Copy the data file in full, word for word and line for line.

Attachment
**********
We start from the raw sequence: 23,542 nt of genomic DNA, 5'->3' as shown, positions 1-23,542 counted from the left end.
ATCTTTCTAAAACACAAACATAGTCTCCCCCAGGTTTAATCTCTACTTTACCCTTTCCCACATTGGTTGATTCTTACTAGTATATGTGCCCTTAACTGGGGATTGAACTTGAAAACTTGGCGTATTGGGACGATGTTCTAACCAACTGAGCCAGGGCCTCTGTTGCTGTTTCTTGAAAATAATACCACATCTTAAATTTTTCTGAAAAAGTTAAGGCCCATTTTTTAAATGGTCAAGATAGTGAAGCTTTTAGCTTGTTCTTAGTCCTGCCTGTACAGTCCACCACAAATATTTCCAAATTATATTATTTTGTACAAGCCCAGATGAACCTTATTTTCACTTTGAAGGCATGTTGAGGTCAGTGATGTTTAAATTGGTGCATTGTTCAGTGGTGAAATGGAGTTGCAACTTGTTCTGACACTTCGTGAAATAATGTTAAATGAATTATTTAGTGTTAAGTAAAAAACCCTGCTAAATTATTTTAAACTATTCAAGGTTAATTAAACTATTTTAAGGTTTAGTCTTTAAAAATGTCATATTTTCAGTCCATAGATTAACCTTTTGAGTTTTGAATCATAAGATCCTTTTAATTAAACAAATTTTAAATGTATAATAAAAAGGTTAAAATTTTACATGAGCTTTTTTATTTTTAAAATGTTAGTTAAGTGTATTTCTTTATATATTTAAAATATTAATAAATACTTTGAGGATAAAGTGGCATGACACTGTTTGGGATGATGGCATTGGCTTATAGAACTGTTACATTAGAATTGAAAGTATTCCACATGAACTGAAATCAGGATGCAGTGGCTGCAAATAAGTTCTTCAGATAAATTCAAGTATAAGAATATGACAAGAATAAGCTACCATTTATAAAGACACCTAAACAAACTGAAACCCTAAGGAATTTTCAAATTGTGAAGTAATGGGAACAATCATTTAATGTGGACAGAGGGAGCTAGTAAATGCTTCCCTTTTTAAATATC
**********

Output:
We start from the raw sequence: 23,542 nt of genomic DNA, 5'->3' as shown, positions 1-23,542 counted from the left end.
ATCTTTCTAAAACACAAACATAGTCTCCCCCAGGTTTAATCTCTACTTTACCCTTTCCCACATTGGTTGATTCTTACTAGTATATGTGCCCTTAACTGGGGATTGAACTTGAAAACTTGGCGTATTGGGACGATGTTCTAACCAACTGAGCCAGGGCCTCTGTTGCTGTTTCTTGAAAATAATACCACATCTTAAATTTTTCTGAAAAAGTTAAGGCCCATTTTTTAAATGGTCAAGATAGTGAAGCTTTTAGCTTGTTCTTAGTCCTGCCTGTACAGTCCACCACAAATATTTCCAAATTATATTATTTTGTACAAGCCCAGATGAACCTTATTTTCACTTTGAAGGCATGTTGAGGTCAGTGATGTTTAAATTGGTGCATTGTTCAGTGGTGAAATGGAGTTGCAACTTGTTCTGACACTTCGTGAAATAATGTTAAATGAATTATTTAGTGTTAAGTAAAAAACCCTGCTAAATTATTTTAAACTATTCAAGGTTAATTAAACTATTTTAAGGTTTAGTCTTTAAAAATGTCATATTTTCAGTCCATAGATTAACCTTTTGAGTTTTGAATCATAAGATCCTTTTAATTAAACAAATTTTAAATGTATAATAAAAAGGTTAAAATTTTACATGAGCTTTTTTATTTTTAAAATGTTAGTTAAGTGTATTTCTTTATATATTTAAAATATTAATAAATACTTTGAGGATAAAGTGGCATGACACTGTTTGGGATGATGGCATTGGCTTATAGAACTGTTACATTAGAATTGAAAGTATTCCACATGAACTGAAATCAGGATGCAGTGGCTGCAAATAAGTTCTTCAGATAAATTCAAGTATAAGAATATGACAAGAATAAGCTACCATTTATAAAGACACCTAAACAAACTGAAACCCTAAGGAATTTTCAAATTGTGAAGTAATGGGAACAATCATTTAATGTGGACAGAGGGAGCTAGTAAATGCTTCCCTTTTTAAATATC